Tuesday, January 22, 2008

Maybe we should be afraid of Virginia Woolf

Carlyle's House and Other Sketches by Virginia Woolf and edited by David Bradshaw (Hesperus Press, 2003) 56 pp.

This slight book is a series of seven short sketches which were not meant to be published but served as exercises for a young VW at the turn of the century. The sketches themselves are not extraordinary but point the way to the elegance of future novels and the acerbic nature of her personal diaries. The most interesting part of this book is the commentary appended with a historical context for her writing which is written by David Bradshaw.

Five of the sketches stand out for me ...

In "Carlyle's House", VW visits the home of eminent Scottish writer Thomas Carlyle (1795 – 1881) and his wife Jane Welsh. Here Bradshaw suggests that the Carlyle marriage perhaps resembled that of Virginia's parents Leslie and Julia Stephen who had a close but intense relationship. Her father was a friend of Carlyle's and VW had visited his home as a young girl with her father.

Leslie Stephen was said to have moaned after Julia's death, "But I am not so bad as Carlyle am I?" Apparently he was. Some might argue that Leslie's self absorbed demands, and the stresses of managing a large family, drove Julia into her final illness and death. A brief aside: there are some lovely personal photographs of the Stephen family at this website taken from father Leslie's private album.

"Miss Reeves" is one page long and is based on VW's perception of Amber Reeves, a well known Fabian and the one time lover of H.G. Wells. VW exercises her well known razor sharp insights, comparing Reeves to "the girl whose mother was a snake". Bradshaw notes this reference is to Robert Browning's poem "Porphyria's Lover" ("porphyria" meaning snake). But also, VW surmises that Reeves is "so much determined to embrace everything that she fails".

Coincidentally, I have also begun Katie Roiphe's newest book Uncommon Arrangements which chronicles seven unconventional marriages/relationships between the literarti in early 20th c. Britain among whom are included the ever priaptic Wells and yet another lover Rebecca West who also bore him a child.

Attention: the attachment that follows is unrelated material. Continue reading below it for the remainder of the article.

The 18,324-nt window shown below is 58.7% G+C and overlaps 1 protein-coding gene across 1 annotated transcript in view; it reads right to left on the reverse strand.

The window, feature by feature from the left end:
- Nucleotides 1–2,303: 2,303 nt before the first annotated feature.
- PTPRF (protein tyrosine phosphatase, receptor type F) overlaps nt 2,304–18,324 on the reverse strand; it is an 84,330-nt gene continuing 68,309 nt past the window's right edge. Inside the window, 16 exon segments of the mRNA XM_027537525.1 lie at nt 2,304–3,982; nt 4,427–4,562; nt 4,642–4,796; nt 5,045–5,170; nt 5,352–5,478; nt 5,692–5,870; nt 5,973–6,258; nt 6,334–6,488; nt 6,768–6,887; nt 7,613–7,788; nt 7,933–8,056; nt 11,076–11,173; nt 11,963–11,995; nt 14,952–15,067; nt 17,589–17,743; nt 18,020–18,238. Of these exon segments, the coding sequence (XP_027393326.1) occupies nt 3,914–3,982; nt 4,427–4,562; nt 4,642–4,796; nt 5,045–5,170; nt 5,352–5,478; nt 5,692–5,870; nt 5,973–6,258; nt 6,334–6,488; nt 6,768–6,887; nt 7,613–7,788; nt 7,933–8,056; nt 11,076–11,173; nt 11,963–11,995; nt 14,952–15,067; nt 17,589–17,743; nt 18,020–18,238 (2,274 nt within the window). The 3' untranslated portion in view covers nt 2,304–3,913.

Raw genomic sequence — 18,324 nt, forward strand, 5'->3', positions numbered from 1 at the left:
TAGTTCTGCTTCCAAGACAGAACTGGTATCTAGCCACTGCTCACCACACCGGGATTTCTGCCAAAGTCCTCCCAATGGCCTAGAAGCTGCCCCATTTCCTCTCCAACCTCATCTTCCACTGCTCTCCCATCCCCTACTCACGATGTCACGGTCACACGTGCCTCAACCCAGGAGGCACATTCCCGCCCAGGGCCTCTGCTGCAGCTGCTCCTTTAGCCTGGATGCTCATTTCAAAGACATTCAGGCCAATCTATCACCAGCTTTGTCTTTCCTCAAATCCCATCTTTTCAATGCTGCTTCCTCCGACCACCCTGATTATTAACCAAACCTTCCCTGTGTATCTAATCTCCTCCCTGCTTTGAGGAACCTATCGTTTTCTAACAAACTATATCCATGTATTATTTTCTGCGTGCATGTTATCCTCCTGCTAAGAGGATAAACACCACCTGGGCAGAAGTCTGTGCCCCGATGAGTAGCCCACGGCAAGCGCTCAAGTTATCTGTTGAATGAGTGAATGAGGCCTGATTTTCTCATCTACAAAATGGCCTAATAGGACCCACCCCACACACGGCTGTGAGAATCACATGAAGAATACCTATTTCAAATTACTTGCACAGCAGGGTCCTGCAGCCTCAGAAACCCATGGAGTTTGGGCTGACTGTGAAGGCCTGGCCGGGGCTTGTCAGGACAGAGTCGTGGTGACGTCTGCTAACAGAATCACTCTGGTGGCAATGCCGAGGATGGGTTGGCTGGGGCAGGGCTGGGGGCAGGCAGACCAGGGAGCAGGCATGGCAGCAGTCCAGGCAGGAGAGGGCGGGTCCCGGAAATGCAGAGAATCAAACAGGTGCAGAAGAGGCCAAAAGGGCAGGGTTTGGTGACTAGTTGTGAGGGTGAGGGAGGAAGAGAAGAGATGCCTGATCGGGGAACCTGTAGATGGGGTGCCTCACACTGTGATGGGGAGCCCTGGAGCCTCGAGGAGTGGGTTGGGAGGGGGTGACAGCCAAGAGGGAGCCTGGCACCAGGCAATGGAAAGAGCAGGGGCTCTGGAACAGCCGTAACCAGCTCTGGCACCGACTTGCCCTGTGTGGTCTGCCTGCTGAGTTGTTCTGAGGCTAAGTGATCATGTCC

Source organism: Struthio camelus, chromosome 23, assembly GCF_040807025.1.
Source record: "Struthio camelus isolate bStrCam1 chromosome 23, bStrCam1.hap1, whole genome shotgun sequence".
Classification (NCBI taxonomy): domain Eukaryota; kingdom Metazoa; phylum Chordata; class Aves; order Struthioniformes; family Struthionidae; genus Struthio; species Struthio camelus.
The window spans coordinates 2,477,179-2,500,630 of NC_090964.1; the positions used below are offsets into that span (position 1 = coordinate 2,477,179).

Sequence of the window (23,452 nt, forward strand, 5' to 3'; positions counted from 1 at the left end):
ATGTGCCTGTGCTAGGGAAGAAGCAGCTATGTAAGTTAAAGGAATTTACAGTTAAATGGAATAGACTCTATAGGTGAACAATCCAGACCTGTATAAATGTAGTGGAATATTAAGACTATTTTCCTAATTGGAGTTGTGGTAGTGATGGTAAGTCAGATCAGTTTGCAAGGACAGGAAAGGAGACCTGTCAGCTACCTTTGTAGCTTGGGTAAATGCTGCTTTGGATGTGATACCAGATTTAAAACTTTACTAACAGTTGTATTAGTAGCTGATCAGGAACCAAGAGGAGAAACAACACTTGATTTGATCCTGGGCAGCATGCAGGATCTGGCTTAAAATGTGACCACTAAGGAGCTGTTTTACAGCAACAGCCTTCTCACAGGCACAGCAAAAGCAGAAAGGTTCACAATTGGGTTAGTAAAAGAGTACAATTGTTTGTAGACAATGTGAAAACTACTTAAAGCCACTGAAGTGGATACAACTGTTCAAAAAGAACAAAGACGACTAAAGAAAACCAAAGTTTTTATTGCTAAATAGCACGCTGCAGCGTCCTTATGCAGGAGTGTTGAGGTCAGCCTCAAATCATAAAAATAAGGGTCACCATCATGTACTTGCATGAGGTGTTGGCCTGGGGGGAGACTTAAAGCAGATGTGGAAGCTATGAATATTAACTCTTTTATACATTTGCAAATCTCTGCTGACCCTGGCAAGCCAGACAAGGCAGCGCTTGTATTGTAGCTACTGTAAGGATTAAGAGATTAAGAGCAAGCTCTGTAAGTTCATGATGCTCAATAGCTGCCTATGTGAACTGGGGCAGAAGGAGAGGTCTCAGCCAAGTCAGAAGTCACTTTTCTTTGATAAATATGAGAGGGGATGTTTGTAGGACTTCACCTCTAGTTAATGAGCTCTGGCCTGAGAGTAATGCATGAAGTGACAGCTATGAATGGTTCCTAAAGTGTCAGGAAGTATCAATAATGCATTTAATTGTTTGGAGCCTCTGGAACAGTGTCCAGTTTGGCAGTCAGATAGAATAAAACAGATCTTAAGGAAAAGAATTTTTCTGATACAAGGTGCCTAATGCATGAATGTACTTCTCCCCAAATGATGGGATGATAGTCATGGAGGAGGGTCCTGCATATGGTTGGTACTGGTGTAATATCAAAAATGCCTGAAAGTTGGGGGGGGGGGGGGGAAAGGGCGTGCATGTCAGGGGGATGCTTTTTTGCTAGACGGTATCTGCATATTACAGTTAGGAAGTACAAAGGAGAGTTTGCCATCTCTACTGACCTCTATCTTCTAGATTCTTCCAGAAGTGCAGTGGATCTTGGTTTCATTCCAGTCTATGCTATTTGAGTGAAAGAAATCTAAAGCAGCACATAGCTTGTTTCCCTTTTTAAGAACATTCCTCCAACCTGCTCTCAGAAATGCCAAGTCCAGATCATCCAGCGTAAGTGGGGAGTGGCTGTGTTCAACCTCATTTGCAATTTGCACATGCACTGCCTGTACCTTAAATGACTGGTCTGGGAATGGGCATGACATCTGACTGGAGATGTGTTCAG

In "Cambridge", VW has afternoon tea with, and scrutinizes in quick succession, the Freudian psychoanalyst James Strachey (1887 - 1945), brother of one time Virginia Woolf suitor Lytton Strachey; the mathematician H.T.J. Norton (1886 - 1937) and the poet Rupert Brooke (1887 - 1915). She writes of them that she was conscious that "not only my remarks but my presence was criticized. They wished for the truth and doubted that as woman could speak it or be it" and then adds more charitably that "I had to remember that one is not full grown at 21".

She leaves with the dispiriting thought that "it seemed as though the highest efforts of the most civilized people produced a negative result. One could not honestly be anything." It has the ring of truth to it, as if excessive education immobilizes you and prevents you from living in a way. You are like rarefied flower in a hothouse. Haven't we all met people like that?

Ottoline Morrell, the aristocratic host of many a Bloomsbury literary salon is similarly skewered in "Salon". VW's assessment is honest but vituperative. She uses words like "careful", "elaborate", "passive rather than active" to describe Ottoline. But, as always, it comes down to her looks, for none of us can forgive a woman her ugliness. Ottoline is "remarkable if not beautiful" and "takes the utmost pains to set off her beauty". The suggestion is that she fails in this for VW concludes that she has the aspect of "some marble Medusa".

The worst piece of writing is, I think, "Jews". The title alone alarms, as if she believes that her observations pertain to all Jews. The thinking is sloppy and mean-spirited, compeltely unbalanced in its perspective. Anyone who knows VW's personal writings, letters and diaries is aware of her really unpleasant anti-semitism despite her marriage to Leonard Woolf and her sympathetic portrayal of a Jewish family in her last novel The Years. She, who famously said that she hated "the sound of the Jewish voice", etc ... softened somewhat it seemed when she aged but that is not evident here. She profiles the wife of a wealthy stockbroker, here named simply Mrs. Loeb, whose spouse became a connoisseur of opera and operatic singers.

It is truly offensively written even though meant for her eyes only. The physical person of Mrs. Loeb repels her: her girth, her expansiveness, her desire to marry off all young eligible women like VW. The food served "swam in oil" and was "nasty". She adds "of course" after this remark as if it is a foregone conclusion. Bradshaw, while condemning the anti-semitic remarks in the commentary, emphasizes that this bias was not uncommon amongst the upper classes. Still it shocks to read it today and he tries a little too hard to explain this ugliness, I think. Could she not be a great writer and a nasty anti-semite? Ezra Pound, Simone Weil par esample ...

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